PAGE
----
Predictive Models

This page documents some exploratory thinking about how we can develop predictive models of what happens in complex development projects

Predictive and explanatory models are both useful

We can make a distinction between predictive and explanatory models. A predictive model may say that where conditions A+B+C exist then we will find outcome Y. But there may or may not be any causal mechanisms connecting A+B+C. That is not necessarily a problem. For example, if the model described conditions in a stock market, we could still make money from this predictive model. But if we wanted to engineer these conditions to be present in order for the outcome to occur we would probably need to know something about the underlying causal processes. A predictive model could be developed into an explanatory model, if we did some homework on what was happening inside the cases we used to develop the predictive model.  Different kinds of models may be useful for different kinds of people and situations.

Explanatory and predictive models

We need models that can capture complexity

One option is to use what are called “multiple conjunctural causation” models.  This is the approach used by Qualitative Comparative Analysis (QCA), but which can also be used as the basis for other approaches to developing explanatory and/or predictive models.

An example would be a model that says A+B+C leads to Y or A+D+F leads to Y or notA +M+N leads to Y

Here there are three configurations involving different combinations of seven conditions (present or absent), each of which can lead to Y. This feature is called equifinality.

Another feature of these models is that they can be asymetrical. The cause of Y may not simply be the absence of the conditions above. It may be some other combination altogether. Example. I may be motivated to go to a conference, but the reason I dont go to a conference may not be lack of motivation, but another pressing engagement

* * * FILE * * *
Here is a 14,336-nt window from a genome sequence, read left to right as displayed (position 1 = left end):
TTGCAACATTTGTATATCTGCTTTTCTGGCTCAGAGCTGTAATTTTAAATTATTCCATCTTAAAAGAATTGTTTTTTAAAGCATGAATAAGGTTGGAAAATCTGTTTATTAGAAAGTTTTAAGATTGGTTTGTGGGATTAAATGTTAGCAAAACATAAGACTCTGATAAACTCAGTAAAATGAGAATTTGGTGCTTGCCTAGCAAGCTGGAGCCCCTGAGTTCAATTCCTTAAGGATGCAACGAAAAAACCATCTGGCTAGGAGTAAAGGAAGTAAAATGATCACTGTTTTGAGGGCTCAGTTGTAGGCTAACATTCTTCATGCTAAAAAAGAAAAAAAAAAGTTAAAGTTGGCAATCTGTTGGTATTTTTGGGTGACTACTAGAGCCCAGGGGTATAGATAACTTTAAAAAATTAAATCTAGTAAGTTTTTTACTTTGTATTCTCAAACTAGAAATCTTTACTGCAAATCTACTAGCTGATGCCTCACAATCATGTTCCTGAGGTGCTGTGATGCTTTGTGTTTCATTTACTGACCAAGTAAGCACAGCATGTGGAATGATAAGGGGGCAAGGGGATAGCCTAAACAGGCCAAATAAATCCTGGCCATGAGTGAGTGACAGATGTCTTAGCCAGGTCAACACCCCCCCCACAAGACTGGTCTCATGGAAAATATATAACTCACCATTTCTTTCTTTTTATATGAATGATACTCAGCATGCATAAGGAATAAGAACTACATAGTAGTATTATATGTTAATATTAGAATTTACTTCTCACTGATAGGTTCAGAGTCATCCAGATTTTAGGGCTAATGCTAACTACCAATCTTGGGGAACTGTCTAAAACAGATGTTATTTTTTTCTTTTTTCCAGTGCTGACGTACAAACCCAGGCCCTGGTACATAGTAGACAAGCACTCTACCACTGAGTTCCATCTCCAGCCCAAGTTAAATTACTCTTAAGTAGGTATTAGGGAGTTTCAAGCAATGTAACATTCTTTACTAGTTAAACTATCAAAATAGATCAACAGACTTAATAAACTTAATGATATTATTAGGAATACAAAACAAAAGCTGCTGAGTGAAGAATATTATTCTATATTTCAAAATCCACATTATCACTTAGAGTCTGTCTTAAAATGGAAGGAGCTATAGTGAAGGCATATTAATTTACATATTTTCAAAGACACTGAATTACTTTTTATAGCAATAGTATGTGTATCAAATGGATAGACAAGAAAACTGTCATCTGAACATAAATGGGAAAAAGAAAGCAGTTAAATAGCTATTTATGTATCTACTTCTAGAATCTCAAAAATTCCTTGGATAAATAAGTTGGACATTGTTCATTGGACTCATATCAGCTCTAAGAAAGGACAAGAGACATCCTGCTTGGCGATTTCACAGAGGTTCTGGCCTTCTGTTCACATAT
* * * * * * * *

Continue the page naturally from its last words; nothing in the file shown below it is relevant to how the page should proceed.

Associated with this approach are the distinctions made between sufficient and necessary conditions

  • A condition may be sufficient and necessary
  • A condition may be sufficient but not necessary
  • A condition may be necessary but not sufficient
  • A condition may unnecessary and insufficient, but still important. In the model above A was a necessary part of two configurations,  either of which that was sufficient but not necessary to lead to the outcome

How we can develop predictive models

There are quite a few alternative ways of developing good predictive models, given the availability of a data set with x different attributes and one outcome of interest that needs to be predicted  . Here the ones that I am aware of, and have or am experimenting with:

  1. Manual hypothesis-led searches
  2. Exhaustive searches of all possible combinations of attributes
  3. Algorithm based searches, including
    1. QuineMcCluskey algorithm, as built into QCA software. Here is an introductory page I  wrote on QCA
    2. Decision Tree algorithms (there are more than one)
    3. Genetic algorithms
  4. Ethnographic/participatory methods that can be used for predictive purposes
    1. Ethnographic decision tree models, as developed by Gladwin in 1989
    2. Hierarchical Card Sorting

 

Update 2016 06 16: Over the last six months I have been working with Aptivate to develop an Excel package of tools called EvalC3, designed to enable the exploration and evaluating complex causal configurations. You can find more about EvalC3 via this supporting website. You can also request a copy of EvalC3 if you would like to help with testing out the software. It is free and available under a Creative Commons Attribution Non-Commercial Share Alike licence (contact me on rick.davies@gmail.com)

Here is a short (9 min) video explaining how it works

 

 

 

 

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